This new treatment option copackages 3 drugs for optimal treatment.
The FDA recently approved 2 novel, copackaged drug products–– vonoprazan, amoxicillin, and clarithromycin (ACV; Voquezna Triple Pak) and vonoprazan and amoxicillin (Voquezna Dual Pak)––for the treatment of Helicobacter pylori infection in adults.1
The newly approved drug comprises amoxicillin, a penicillin-class antibacterial; clarithromycin, a macrolide antimicrobial; and vonoprazan, a potassium-competitive acid blocker (PCAB). Although amoxicillin inhibits bacterial wall synthesis, it is unable to eradicate H pylori infection alone. This warrants the addition of clarithromycin, whose mechanism of action is inhibiting bacterial protein synthesis. Although clarithromycin does have activity against these bacteria, its use without other antibiotics promotes resistance, and the drug is therefore not used by itself. Finally, the PCAB vonoprazan is added to the regimen for its potent acid-inhibiting effects, as H pylori colonizes and flourishes in a low pH, high acidic environment.2,3
Through the PHALCON-HP clinical trial (NCT04167670),4 investigators demonstrated the safety and efficacy of vonoprazan in combination with amoxicillin and clarithromycin (vonoprazan triple therapy) and vonoprazan in combination with amoxicillin (vonoprazan dual therapy) vs lansoprazole in combination with amoxicillin and clarithromycin (lansoprazole triple therapy). This randomized, multicenter, phase 3 trial initially enrolled 1046 patients; 992 patients with confirmed H pylori infection were later randomly assigned into 1 of 3 treatment arms (n = 324, 338, and 330, respectively). The primary end point, infection eradication rate by vonoprazan-containing regimens, was found to be noninferior compared with the lansoprazole triple therapy arm. Investigators used a modified intention-to-treat population and reported H pylori eradication rates of 84.7% and 78.5% with vonoprazan triple and dual therapy, respectively, vs 78.8% with lansoprazole triple therapy (P < .0001 and P = .0037, respectively, for noninferiority).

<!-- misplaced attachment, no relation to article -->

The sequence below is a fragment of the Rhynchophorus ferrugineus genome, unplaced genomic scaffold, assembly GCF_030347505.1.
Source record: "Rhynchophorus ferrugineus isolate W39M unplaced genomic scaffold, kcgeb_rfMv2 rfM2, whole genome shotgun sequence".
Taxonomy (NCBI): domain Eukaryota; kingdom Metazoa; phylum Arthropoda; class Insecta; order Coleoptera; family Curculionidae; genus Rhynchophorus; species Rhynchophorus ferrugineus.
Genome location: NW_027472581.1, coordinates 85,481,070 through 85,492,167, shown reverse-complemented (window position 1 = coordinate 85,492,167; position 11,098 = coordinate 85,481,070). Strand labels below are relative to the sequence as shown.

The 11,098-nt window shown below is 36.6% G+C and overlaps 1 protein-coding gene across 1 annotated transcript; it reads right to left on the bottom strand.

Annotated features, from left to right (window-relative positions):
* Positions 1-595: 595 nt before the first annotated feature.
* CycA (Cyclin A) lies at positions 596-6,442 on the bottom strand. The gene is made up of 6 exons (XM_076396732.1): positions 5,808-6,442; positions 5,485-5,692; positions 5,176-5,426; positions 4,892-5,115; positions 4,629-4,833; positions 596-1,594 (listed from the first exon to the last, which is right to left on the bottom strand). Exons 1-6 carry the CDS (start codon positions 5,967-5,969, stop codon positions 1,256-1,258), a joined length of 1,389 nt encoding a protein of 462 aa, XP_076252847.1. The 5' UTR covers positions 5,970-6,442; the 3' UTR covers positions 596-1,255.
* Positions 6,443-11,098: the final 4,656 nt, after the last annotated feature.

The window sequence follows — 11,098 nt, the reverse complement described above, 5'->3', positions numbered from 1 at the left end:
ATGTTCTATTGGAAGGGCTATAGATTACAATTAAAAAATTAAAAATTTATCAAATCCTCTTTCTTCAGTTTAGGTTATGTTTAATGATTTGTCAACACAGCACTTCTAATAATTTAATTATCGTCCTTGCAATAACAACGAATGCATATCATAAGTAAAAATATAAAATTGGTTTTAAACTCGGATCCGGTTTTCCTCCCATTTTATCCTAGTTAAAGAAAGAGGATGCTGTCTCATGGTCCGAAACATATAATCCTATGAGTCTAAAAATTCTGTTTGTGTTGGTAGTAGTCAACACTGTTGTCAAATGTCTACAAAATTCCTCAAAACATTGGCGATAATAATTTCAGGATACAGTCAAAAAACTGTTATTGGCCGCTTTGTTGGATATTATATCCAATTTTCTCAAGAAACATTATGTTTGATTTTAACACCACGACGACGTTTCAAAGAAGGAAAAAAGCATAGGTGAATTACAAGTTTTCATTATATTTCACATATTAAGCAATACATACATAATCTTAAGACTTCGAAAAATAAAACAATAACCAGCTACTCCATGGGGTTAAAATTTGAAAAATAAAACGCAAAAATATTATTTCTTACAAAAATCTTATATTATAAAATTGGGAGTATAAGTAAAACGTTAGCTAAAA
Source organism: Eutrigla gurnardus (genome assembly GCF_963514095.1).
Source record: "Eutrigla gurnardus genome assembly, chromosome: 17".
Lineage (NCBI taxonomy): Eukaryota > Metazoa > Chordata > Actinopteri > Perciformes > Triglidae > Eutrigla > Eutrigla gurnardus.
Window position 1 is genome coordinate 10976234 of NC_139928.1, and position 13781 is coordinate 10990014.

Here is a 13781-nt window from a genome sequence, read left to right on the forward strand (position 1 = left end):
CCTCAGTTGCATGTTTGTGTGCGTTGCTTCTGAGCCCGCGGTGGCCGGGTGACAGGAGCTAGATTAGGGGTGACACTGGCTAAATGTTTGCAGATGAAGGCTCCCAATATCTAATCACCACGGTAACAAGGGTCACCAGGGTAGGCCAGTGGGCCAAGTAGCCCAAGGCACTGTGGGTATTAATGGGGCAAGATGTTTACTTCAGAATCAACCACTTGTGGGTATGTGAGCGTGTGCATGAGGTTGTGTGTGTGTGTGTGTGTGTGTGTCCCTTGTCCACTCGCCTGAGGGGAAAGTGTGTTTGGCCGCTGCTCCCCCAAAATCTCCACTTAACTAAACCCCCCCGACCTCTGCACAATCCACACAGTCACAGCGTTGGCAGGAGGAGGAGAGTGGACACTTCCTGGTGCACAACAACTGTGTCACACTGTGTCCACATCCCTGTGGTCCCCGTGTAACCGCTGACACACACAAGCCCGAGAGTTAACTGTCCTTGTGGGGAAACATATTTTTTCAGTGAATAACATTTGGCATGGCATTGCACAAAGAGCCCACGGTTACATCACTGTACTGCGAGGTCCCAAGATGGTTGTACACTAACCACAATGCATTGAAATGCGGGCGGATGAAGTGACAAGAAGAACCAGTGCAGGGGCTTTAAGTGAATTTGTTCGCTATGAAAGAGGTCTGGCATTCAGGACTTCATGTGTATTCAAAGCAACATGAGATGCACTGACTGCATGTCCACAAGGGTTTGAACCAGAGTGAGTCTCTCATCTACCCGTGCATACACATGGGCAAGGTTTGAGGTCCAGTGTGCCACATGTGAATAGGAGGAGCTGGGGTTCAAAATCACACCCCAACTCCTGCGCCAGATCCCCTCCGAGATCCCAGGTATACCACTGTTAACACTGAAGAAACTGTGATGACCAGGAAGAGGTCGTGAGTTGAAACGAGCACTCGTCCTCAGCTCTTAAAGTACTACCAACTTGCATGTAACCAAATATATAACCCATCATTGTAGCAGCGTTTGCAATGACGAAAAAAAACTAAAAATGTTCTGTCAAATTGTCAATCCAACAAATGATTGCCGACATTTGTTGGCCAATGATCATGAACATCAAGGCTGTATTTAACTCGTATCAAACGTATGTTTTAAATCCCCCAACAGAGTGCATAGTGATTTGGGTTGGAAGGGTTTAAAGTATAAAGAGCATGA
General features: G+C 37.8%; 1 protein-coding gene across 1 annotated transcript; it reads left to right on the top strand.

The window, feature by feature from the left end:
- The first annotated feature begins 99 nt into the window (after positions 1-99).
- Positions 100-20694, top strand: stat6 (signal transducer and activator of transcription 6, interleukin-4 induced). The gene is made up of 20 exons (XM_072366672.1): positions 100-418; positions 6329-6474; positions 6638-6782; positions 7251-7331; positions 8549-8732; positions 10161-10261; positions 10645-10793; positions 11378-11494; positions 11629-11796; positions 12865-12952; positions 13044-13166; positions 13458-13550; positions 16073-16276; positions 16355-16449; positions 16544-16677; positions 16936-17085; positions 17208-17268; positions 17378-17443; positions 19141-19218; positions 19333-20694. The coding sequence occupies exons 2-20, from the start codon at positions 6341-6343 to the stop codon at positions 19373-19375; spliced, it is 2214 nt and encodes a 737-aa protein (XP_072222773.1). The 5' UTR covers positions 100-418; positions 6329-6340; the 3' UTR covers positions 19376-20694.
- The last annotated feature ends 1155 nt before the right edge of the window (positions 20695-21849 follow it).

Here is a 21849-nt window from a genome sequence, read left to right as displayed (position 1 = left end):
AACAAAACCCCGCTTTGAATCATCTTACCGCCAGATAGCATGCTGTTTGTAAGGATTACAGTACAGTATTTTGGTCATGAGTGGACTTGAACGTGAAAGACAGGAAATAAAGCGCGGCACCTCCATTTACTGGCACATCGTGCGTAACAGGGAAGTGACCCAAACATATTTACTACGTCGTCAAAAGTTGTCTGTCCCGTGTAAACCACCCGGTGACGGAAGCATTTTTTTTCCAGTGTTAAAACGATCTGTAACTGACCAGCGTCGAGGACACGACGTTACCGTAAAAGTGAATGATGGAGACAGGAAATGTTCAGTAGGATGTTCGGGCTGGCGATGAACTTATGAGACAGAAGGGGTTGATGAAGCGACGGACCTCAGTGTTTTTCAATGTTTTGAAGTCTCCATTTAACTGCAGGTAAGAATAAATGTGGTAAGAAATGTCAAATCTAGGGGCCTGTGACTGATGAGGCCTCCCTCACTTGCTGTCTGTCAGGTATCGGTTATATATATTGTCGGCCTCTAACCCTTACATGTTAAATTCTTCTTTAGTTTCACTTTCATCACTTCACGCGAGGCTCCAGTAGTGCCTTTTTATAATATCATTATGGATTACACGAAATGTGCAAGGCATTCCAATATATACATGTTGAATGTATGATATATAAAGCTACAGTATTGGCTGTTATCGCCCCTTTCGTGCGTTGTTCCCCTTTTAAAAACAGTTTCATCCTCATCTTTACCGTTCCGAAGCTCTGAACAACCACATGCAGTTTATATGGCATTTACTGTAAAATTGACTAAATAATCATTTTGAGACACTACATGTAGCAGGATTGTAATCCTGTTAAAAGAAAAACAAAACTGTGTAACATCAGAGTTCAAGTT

ACV is considered a strong CYP3A4 inhibitor due to the inclusion of clarithromycin.5 Concomitant use with CYP3A4 substrates may cause elevated concentrations, particularly of concern with rilpivirine-containing products, simvastatin, lovastatin, and colchicine.
Additional warnings and adverse effects are predominantly related to amoxicillin and clarithromycin,5 including gastrointestinal distress, prolongation of the QT interval, and hepatic dysfunction. Use of ACV triple therapy should be avoided in patients with risk factors for macrolide resistance (prior exposure, local clarithromycin resistance rates ≥ 15%, eradication rates with clarithromycin-based regimens ≤ 85%).
ACV dosing consists of amoxicillin 1 g, clarithromycin 500 mg, and vonoprazan 20 mg administered together orally twice daily for 14 days.5 Alternatively, ACV is available copackaged with only amoxicillin 1 g three times daily plus vonoprazan 20 mg twice daily for 14 days without the clarithromycin component for use with macrolide-resistant or allergic individuals.5